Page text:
-s <script_file>
You may use this argument (multiple times if desired) to specify the name(s) of scripts to execute once the DynamicTestBench is up and running. You might use this option to run scripts that will automatically set the parameters for your design, cause the design to be built and even execute simulation commands.
-t <technology> [-tme (t|f)]
The technology option allows you to specify a target technology library other than the default (currently Virtex). You may use this option to target any one of XC4000, Virtex, or Virtex2. Or you may name your own TechMapper class, with its fully-qualified package and class name. The -tme option may also be used to indicate if techmapping hints (e.g. RLOC, etc.) will be added to the design library elements. What this will do is cause DynamicTestBench to pass in either a true or false boolean value to the constructor of the new TechMapper.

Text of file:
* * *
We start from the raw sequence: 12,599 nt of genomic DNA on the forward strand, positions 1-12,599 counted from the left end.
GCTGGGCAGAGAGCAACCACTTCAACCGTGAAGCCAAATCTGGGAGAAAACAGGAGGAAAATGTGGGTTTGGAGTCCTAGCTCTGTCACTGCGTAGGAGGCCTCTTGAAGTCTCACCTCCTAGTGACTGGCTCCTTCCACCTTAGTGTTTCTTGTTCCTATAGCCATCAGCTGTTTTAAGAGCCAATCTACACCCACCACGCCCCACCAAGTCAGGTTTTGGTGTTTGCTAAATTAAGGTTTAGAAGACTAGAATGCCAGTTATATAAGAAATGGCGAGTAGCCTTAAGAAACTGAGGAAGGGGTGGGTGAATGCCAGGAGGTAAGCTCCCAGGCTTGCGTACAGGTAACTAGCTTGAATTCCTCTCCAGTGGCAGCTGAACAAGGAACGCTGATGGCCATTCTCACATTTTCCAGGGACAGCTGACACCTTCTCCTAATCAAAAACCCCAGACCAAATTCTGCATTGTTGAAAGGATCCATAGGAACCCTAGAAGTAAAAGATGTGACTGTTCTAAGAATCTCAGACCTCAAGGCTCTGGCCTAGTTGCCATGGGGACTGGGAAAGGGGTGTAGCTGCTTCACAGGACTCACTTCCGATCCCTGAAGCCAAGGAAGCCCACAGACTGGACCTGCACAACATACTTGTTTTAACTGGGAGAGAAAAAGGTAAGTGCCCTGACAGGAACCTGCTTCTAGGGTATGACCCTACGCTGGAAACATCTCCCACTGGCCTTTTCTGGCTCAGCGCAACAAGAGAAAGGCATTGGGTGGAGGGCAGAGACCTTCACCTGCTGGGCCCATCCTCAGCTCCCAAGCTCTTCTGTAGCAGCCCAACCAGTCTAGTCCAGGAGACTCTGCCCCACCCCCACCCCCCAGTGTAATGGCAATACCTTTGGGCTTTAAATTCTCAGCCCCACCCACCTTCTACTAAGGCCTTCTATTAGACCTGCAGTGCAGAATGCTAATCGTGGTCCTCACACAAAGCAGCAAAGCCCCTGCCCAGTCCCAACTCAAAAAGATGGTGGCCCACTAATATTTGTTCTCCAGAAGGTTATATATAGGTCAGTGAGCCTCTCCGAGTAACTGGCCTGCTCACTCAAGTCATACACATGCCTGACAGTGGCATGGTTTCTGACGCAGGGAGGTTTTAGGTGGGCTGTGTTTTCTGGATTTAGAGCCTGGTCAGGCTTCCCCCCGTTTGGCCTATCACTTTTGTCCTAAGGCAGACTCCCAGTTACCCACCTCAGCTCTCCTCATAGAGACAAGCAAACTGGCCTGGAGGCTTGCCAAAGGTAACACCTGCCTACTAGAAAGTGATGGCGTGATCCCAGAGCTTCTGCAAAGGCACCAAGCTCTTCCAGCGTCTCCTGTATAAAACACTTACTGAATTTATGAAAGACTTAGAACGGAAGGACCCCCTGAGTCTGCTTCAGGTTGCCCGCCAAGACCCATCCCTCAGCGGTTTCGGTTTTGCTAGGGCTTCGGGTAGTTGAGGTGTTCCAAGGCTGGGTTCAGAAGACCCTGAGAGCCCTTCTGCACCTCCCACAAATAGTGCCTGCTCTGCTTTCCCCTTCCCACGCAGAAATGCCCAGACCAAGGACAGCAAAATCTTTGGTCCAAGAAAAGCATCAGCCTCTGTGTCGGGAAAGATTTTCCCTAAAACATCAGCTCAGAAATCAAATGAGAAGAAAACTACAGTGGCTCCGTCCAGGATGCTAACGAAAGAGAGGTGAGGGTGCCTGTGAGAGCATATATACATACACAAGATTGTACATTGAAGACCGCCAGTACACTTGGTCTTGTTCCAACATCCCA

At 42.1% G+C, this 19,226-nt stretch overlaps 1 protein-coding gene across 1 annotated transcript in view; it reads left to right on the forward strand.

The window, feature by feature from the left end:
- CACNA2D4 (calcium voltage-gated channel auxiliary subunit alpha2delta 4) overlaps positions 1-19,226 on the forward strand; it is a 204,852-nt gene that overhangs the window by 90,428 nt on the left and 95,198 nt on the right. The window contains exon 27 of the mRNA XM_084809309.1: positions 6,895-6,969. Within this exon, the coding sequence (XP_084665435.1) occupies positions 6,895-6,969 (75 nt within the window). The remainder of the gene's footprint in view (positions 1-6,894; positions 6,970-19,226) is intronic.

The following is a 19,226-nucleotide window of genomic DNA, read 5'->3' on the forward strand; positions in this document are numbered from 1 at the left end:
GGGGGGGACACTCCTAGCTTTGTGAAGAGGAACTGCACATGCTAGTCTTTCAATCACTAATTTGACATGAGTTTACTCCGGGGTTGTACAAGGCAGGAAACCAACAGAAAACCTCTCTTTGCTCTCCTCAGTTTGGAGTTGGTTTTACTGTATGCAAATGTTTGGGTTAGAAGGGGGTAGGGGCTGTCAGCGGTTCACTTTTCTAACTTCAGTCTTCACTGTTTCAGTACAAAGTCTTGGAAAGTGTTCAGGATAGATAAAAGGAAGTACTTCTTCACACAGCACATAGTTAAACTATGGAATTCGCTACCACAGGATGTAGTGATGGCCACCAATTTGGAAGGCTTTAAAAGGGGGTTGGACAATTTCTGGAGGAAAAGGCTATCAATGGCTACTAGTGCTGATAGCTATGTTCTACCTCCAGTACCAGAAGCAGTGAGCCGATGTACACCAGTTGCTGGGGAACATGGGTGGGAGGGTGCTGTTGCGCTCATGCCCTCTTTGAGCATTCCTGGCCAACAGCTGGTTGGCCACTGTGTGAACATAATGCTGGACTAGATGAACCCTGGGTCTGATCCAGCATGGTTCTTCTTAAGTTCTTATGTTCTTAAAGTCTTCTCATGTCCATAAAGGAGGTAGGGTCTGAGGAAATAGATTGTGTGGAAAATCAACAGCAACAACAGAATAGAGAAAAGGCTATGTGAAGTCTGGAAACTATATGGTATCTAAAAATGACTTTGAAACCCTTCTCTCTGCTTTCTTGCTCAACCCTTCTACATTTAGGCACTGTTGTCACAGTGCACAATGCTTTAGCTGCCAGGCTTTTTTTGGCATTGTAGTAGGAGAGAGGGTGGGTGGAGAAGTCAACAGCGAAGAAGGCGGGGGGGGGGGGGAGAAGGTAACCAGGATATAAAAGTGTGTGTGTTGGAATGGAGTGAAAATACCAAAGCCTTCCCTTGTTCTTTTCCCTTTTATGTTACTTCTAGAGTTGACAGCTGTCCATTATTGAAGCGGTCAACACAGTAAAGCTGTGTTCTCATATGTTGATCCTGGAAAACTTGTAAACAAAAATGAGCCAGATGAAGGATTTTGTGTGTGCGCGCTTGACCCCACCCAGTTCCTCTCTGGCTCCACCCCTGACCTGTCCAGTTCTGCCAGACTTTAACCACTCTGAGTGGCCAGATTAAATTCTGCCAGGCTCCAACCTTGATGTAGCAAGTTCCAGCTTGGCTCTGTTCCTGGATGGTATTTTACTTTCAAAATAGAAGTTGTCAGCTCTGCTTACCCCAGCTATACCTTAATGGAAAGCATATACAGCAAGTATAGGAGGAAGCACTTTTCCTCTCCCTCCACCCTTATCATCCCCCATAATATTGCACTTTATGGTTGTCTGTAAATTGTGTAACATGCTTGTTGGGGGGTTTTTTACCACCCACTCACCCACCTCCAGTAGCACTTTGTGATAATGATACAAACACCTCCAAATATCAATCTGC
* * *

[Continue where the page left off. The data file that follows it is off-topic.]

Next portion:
If you use this argument, any other arguments following it will not be considered arguments for the DynamicTestBench. Instead, they will be stored and made available to the user's design through the method DynamicTestBench.getAdditionalArguments(). This may be helpful if your design happens to need extra information to help it build itself or for other purposes relevant to your design and simulation.


The DynamicTestBench is limited in its ability to dynamically load a JHDL design. The dynamic loading is made possible by using the reflection features of the Java environment. However, reflection in Java does not give a complete view of the original .java source code for your design. Therefore, information such as the names of parameters of the constructors is lost. Because of such limitations, the DynamicTestBench must enforce fairly strict restrictions on your design.